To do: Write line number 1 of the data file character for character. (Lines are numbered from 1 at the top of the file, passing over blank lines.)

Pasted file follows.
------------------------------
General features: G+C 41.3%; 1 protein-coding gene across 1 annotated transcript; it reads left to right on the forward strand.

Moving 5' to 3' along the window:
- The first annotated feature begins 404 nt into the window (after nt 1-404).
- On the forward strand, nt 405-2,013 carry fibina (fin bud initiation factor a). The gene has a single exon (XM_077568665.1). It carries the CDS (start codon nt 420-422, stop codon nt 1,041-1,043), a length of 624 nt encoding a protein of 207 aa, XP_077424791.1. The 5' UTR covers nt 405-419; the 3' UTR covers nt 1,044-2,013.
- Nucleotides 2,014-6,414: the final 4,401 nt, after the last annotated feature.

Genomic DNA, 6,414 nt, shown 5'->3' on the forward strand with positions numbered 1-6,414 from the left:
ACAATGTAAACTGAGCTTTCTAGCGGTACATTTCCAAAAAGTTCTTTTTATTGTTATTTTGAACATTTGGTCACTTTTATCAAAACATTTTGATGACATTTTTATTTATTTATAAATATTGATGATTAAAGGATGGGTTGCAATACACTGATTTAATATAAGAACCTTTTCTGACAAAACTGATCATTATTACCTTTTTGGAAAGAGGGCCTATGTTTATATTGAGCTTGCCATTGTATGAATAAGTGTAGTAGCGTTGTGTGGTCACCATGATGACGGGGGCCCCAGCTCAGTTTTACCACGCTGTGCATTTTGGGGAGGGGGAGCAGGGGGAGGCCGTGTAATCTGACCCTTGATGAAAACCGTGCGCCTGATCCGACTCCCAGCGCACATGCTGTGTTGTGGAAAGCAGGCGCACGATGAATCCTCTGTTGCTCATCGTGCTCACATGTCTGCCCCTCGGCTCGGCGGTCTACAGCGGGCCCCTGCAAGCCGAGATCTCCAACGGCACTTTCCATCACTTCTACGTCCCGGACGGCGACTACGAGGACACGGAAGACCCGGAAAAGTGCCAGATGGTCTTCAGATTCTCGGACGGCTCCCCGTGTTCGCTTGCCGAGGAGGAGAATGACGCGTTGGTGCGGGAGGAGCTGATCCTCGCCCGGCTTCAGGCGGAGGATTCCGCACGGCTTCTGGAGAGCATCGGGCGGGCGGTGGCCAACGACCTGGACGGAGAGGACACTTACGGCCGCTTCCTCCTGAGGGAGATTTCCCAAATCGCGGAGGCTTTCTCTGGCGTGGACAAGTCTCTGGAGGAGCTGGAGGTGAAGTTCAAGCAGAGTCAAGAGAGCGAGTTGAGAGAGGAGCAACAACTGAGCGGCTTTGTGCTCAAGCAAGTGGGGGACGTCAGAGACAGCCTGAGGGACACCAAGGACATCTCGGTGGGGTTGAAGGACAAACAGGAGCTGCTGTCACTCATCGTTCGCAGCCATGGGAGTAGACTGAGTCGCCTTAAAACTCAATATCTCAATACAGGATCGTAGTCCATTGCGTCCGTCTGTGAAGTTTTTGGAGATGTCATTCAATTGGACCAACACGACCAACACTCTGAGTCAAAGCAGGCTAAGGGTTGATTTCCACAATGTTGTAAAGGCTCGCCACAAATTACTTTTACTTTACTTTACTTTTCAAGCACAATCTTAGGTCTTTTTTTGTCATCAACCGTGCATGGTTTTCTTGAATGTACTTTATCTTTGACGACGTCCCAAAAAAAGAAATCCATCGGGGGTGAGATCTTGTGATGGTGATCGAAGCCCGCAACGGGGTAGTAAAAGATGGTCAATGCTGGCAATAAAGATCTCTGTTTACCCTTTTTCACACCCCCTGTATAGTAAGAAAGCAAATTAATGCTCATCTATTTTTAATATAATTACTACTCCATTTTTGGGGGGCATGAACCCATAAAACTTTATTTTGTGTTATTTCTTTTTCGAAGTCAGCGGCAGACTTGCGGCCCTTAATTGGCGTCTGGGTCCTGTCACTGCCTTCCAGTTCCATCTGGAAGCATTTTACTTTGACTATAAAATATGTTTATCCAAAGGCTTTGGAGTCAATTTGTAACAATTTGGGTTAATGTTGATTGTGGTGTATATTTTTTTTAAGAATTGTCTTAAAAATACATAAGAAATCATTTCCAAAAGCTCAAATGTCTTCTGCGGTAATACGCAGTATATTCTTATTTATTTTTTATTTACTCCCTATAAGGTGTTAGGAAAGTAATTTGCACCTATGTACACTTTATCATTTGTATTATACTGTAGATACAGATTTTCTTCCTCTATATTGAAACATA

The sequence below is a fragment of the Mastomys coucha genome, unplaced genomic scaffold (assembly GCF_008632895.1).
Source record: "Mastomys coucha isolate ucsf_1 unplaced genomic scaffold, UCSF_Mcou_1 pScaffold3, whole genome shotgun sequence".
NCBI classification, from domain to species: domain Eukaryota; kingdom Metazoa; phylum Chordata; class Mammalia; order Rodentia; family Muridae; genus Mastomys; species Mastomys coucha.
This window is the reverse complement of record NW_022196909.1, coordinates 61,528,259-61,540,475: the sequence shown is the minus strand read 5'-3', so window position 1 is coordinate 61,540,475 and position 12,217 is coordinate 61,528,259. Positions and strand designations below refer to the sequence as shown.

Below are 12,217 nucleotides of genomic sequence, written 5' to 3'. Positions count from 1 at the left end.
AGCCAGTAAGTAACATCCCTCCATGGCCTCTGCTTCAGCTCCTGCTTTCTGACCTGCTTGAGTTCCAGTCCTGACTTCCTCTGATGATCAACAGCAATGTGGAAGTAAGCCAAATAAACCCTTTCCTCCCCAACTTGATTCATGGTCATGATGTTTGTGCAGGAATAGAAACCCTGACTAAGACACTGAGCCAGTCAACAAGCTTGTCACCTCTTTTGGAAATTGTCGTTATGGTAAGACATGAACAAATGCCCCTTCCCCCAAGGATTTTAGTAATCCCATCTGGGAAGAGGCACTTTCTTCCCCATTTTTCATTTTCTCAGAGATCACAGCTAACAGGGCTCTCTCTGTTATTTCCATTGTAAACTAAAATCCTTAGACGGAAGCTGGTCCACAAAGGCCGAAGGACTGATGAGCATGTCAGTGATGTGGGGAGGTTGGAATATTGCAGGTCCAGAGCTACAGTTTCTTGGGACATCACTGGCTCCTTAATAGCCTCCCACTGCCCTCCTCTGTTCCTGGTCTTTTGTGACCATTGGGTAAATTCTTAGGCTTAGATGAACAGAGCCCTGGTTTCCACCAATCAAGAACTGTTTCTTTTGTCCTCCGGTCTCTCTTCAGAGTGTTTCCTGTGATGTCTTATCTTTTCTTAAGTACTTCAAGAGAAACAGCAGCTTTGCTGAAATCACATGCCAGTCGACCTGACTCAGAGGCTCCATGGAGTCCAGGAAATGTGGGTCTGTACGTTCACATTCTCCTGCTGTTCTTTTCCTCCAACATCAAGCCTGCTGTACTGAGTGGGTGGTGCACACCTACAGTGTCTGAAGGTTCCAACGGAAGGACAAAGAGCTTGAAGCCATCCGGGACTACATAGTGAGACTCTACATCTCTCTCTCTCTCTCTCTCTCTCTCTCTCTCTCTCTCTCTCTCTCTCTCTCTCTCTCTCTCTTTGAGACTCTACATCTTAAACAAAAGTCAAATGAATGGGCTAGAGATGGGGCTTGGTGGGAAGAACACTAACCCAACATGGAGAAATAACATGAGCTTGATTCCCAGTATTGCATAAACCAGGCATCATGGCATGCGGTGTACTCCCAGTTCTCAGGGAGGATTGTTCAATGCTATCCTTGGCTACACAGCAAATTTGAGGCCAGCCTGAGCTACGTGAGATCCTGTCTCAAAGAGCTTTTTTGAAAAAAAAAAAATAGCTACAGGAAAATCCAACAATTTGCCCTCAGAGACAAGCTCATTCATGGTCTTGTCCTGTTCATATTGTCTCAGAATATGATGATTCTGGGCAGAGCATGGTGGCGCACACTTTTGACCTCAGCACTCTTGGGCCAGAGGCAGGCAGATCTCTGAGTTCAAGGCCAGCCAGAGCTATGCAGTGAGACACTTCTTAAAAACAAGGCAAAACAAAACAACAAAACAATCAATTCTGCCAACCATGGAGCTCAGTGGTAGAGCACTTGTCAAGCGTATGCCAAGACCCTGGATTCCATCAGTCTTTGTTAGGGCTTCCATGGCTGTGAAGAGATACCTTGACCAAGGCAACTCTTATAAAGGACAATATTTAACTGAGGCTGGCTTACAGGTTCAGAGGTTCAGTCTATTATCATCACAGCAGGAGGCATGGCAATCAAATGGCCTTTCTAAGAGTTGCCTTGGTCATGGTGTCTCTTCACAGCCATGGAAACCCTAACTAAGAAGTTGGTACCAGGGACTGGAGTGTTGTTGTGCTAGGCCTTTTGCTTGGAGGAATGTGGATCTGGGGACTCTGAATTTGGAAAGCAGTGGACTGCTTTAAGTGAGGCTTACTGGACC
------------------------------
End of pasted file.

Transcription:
General features: G+C 41.3%; 1 protein-coding gene across 1 annotated transcript; it reads left to right on the forward strand.